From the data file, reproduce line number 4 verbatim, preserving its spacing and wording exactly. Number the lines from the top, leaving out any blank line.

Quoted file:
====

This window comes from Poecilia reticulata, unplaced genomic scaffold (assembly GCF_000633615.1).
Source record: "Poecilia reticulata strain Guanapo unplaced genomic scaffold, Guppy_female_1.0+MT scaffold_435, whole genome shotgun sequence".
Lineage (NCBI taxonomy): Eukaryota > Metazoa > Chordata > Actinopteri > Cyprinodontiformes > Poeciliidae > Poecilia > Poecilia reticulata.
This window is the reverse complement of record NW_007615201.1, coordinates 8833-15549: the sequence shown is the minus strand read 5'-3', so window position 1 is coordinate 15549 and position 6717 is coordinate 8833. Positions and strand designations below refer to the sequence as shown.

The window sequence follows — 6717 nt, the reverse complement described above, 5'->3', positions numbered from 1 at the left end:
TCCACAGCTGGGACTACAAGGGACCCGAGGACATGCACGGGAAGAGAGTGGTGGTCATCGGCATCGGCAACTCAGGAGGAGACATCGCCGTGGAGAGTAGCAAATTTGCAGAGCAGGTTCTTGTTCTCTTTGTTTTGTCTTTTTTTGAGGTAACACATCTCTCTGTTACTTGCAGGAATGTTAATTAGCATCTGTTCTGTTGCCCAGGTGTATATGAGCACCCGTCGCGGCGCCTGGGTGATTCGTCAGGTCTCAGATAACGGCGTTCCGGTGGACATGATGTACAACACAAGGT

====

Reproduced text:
This window is the reverse complement of record NW_007615201.1, coordinates 8833-15549: the sequence shown is the minus strand read 5'-3', so window position 1 is coordinate 15549 and position 6717 is coordinate 8833. Positions and strand designations below refer to the sequence as shown.